Kate Sheppard, The Huffington Post, December 23, 2013
EXCERPTS FROM THE ARTICLE:
The Environmental Protection Agency has quietly updated its website in response to a complaint that its public information on artificial turf made from old tires understated potential concerns about safety.
In a November 2009 study and an accompanying press release and webpage, the EPA stated there was only a “low level of concern” about potential health risks posed by toxic chemicals in tire crumb. But earlier this year, the watchdog group Public Employees for Environmental Responsibility accused the agency of downplaying potential health concerns and asked it to rescind the findings. The EPA study involved only a few sites, PEER said in its complaint, making it “inaccurate, incomplete, and unreliable.”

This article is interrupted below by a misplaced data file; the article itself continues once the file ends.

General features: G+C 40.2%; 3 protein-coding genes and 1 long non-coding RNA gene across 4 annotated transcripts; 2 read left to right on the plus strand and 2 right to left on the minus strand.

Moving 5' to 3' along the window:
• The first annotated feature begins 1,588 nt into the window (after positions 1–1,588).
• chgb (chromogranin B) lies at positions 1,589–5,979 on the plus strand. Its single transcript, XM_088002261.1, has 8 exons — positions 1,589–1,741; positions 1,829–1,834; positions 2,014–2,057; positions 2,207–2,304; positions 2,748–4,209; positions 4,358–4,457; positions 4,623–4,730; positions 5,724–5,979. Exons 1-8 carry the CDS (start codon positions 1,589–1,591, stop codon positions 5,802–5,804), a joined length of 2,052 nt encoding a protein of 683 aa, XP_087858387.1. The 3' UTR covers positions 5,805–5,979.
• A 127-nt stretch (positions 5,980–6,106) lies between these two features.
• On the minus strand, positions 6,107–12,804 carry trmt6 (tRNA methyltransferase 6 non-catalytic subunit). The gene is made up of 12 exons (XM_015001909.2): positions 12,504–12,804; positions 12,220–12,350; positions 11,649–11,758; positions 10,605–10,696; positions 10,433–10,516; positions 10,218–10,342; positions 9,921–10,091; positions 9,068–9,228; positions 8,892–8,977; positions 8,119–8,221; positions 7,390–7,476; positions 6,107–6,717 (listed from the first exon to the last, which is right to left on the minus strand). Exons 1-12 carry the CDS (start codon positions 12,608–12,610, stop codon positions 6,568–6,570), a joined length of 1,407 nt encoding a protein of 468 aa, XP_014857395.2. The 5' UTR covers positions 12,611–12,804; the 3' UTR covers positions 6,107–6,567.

While the agency did not retract the 2009 study, the website now emphasizes its “very limited nature,” and states that it “is not possible to extend the results beyond the four study sites or to reach any more comprehensive conclusions without the consideration of additional data.” The newer website also emphasizes the need for “future studies,” and lists a number of hazardous chemicals that could be present in tire crumb — including arsenic, benzene, mercury and lead.